More than a decade has passed since Time Warner (TWX) and America Online (AOL) merged in a $180 billion deal, marking the peak of the Internet bubble and beginning a long drought for technology stocks—a drought that has arguably been broken only by Apple (AAPL) and Google (GOOG). Now Facebook seems to be taking the lead in the next wave of tech-stock enthusiasm, with Goldman Sachs (GS) reportedly investing $450 million in the social network, giving the company a theoretical market value of $50 billion and positioning it for what seems like an inevitable initial public offering. That may be good for Facebook and Goldman, but will it be good for investors?
Hipmunk is fixing everything that’s wrong with flight searches with a tool whose usefulness is immense.
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(Mashable) — There are more than a trillion URLs in Google’s index. Yes, that’s a one with twelve zeros after it. And Google crossed that milestone two and a half years ago. With so many sites on the web in 2011, how do you know which to pay attention to?
Mashable’s editors haven’t quite visited a trillion pages, but we’ve checked out a lot in the past year, and we’ve compiled a list of 10 websites we think are poised to have big years in 2011.
Some of these are relatively new sites we think will catch the mainstream’s attention next year and others are older sites that we think will finally hit the big time in 2011.
Computerworld – With Facebook now flush with cash, the social networking phenom has the muscle to better duke it out with tech industry heavy-weight Google.
But while the investment of $500 million from Goldman Sachs and a Russian investor could do a lot to validate the business behind social networking, the question remains as to what Facebook CEO Mark Zuckerberg should do with this new financial muscle and industry clout.
While opinions vary as to what Zuckerberg’s next step will be, most agree that the 26-year-old entrepreneur and billionaire shouldn’t lose focus.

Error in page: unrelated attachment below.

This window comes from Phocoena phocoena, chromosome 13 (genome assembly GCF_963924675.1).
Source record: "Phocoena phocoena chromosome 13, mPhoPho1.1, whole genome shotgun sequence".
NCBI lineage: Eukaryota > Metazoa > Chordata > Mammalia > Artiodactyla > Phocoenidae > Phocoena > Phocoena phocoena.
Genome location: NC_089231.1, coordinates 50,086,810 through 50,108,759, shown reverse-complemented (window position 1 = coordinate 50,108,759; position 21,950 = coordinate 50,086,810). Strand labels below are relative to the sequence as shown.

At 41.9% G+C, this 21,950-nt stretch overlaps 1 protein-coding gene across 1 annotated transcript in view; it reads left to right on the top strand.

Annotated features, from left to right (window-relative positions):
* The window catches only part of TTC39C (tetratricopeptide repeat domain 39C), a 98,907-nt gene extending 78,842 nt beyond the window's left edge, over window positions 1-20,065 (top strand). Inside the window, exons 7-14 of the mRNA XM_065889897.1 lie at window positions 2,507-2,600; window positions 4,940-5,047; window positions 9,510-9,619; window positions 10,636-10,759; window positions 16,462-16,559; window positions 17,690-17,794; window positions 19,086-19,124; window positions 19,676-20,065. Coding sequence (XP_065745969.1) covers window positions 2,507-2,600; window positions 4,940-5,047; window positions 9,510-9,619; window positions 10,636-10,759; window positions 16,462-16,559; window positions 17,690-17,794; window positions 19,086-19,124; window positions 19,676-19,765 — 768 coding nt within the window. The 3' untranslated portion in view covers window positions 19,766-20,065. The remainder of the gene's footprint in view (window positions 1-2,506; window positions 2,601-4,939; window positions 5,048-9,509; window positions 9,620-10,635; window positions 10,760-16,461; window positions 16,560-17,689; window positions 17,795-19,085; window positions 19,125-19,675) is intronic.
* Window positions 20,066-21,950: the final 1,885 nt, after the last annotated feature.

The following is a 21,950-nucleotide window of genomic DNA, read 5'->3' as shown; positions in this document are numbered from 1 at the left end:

“Facebook needs to avoid the dangers that come from being big and having a lot of cash,” said Augie Ray, an analyst with Forrester. “There can be the temptation to throw a lot of money around exploring different ideas, but Facebook needs to continue to focus on the unique core value drivers it has around personal sharing, relationships and communications.”
This post is part of our ReadWriteMobile channel, which is dedicated to helping its community understand the strategic business and technical implications of developing mobile applications. This channel is sponsored by Alcatel-Lucent. As you’re exploring these resources, check out this helpful resource from our sponsors: Cultivating a Developer Ecosystem: Understanding Their Needs
apps_150x150.pngAs Apple faces a class action lawsuit where it’s being accused of sharing users’ personal information with advertising networks without their consent, the Mobile Marketing Association (MMA) is now stepping in with plans to develop a set of mobile privacy guidelines for the industry.
The new guidelines will complement the group’s existing Global Code of Conduct, and will attempt to address the growing need for marketers and consumers to have a “transparent, accepted understanding,” in its words, as to how information on a mobile device is collected and what’s being done with it.